Posted in Reviews

An Adventure from the Autistic Readathon: The Place Inside the Storm

I started this adventure-based book for the Autistic Readathon. And I’ll be honest, I was skeptical about it. The challenge that this particular book met was to read independently published by an autistic author. Now I’ve been burned by now I had no qualms about autistic authors. It’s just I’ve had problems finding good content in independently published pieces. Luckily in this case I was wrong.

Summary:

The Place Inside the Storm by [Bradley W. Wright]

It’s 2038. Tara Rivers is socially awkward and would much rather spend time online or with cat, Xel, a sophisticated robot with artificial intelligence. Her family has recently moved away from her grandmother and the wild less corporately controlled world of Oregon. Tara now lives with her family in LA, a land that has a corporation ruling it TenCat. And while this new corporately controlled world has great benefits for her family, great jobs for her parents, better schools for her and her sister.

But the move hasn’t been great for Tara, she’s not great at social rules and hasn’t found any friends since the move. But no worries now TenCat is making her family an offer they can’t refuse. Literally. They soon inform Tara’s parent’s she’s autistic, to make sure she fits into the corporate culture they want to put an implant in to cure her.

Luckily for Tara she overhears and her adventure begins, to save herself and Xel she decides to run away back to the Pacific Northwest. Along the way, she meets friends and allies. Her mission along with saving herself becomes helping a boy named Loki.

But to help him for good she must go back into enemy territory.

But will all this risk be worth the trouble, will she finally find a place where she belongs or will she be an outcast forever?

Review

I really found all the autistic relatable, and I love the way the commune that the autistic people and their allies were set up it was also really just a great adventure story it was a very quick read and just a good independent read which really changed my mind on independent publishing

Photo by Leah Berman on Unsplash

Posted in Author Recommendations, Recommendations

Give and Take Review

I’ll be honest I didn’t think I’d like this as much as Finding Perfect, but Swartz has done it again. I swept though the pages just as quickly as I did with finding perfect, the character are charming and the mental health is handled with a deft hand.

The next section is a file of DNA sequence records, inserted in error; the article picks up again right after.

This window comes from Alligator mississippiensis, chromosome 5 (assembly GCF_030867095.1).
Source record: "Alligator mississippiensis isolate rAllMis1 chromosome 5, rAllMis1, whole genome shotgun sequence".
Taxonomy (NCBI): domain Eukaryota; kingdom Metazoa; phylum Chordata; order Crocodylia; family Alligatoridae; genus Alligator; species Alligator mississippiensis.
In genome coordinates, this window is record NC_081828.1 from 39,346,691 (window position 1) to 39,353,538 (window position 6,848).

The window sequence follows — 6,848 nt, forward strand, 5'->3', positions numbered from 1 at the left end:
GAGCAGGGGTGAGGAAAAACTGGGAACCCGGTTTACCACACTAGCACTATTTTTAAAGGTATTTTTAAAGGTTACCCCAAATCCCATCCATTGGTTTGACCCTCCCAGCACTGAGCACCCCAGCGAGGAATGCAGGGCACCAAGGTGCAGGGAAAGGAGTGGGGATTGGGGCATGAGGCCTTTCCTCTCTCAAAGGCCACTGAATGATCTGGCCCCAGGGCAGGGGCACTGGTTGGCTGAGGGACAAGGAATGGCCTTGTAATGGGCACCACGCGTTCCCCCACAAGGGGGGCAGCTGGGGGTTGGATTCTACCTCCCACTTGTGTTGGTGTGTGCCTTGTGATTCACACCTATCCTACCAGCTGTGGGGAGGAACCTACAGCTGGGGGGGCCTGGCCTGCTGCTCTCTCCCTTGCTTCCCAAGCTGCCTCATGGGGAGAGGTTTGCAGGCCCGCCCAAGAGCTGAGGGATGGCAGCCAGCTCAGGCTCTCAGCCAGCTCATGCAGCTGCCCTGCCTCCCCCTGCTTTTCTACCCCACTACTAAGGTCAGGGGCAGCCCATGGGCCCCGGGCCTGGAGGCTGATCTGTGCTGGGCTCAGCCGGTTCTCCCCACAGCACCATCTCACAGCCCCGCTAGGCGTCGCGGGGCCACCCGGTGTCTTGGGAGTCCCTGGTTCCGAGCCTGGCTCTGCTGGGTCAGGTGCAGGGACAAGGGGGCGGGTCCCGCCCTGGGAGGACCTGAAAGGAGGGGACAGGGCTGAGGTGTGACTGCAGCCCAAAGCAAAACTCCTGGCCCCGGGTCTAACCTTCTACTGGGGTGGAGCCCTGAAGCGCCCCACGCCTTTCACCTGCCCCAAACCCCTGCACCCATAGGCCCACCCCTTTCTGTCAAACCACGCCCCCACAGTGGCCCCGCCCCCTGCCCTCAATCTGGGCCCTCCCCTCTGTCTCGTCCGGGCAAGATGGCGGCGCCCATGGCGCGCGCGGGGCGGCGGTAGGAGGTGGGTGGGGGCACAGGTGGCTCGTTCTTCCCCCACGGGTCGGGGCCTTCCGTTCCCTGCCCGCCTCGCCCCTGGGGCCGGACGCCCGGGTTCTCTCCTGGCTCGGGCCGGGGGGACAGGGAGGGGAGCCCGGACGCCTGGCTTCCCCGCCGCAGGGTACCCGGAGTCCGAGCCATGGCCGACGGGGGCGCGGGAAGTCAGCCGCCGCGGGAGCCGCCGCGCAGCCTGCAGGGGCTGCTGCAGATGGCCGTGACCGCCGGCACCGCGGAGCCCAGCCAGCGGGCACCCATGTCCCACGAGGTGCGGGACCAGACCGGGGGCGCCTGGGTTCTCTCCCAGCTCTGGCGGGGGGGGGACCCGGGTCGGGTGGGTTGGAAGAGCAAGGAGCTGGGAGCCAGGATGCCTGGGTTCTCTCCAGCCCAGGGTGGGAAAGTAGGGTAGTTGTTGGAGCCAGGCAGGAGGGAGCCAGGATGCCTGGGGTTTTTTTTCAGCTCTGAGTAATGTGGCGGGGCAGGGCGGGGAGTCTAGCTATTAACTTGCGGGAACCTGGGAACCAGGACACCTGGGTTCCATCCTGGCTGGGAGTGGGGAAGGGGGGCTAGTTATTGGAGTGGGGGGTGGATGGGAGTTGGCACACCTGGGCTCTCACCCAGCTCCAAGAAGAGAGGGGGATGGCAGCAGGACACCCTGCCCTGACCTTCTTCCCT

Summary

Maggie’s family has always been important to her, she’s coached by her dad at trapshooting, and cheered on by her mom. She visit her grandfather regularly, but her gradmother’s recent death has left a hole in Maggie’s heart and her life. She thinks she can fill it, thinks she can’t, won’t forget like her grandma did if she starts keeping things from her important days like candy wrappers, milk cartons, tassels of her Nana’s favorite scarf all stuffed in cardboard boxes under her bed.

During this time her family decides to take in a foster infant and Maggie loves the baby deeply not wanting her to be adopted and making her hoarding worse. She soon finds herself taking and taking until she spirals out of control, with some help from family and friend she learns love can also mean letting go.

Review

Maggie is a sweet and relatable character with big feelings around her hoarding that are made easy to understand for someone that doesn’t have anybackground in childhood mental health issues. It’s a very approachable book, also I love the fact that Maggie isn’t just her hoarding she’s a very well rounded character. I’d put this in the hands of any kids in upper elementary, lower middle grade. I also like her thearpist and wish all child thearipists in life were that cool (and well dressed) also love the system for Maggie’s recovery they use which I’m pretty sure is actually based on real mental health methods.

Overall I’d give this book 5 stars it another book in my mental health library.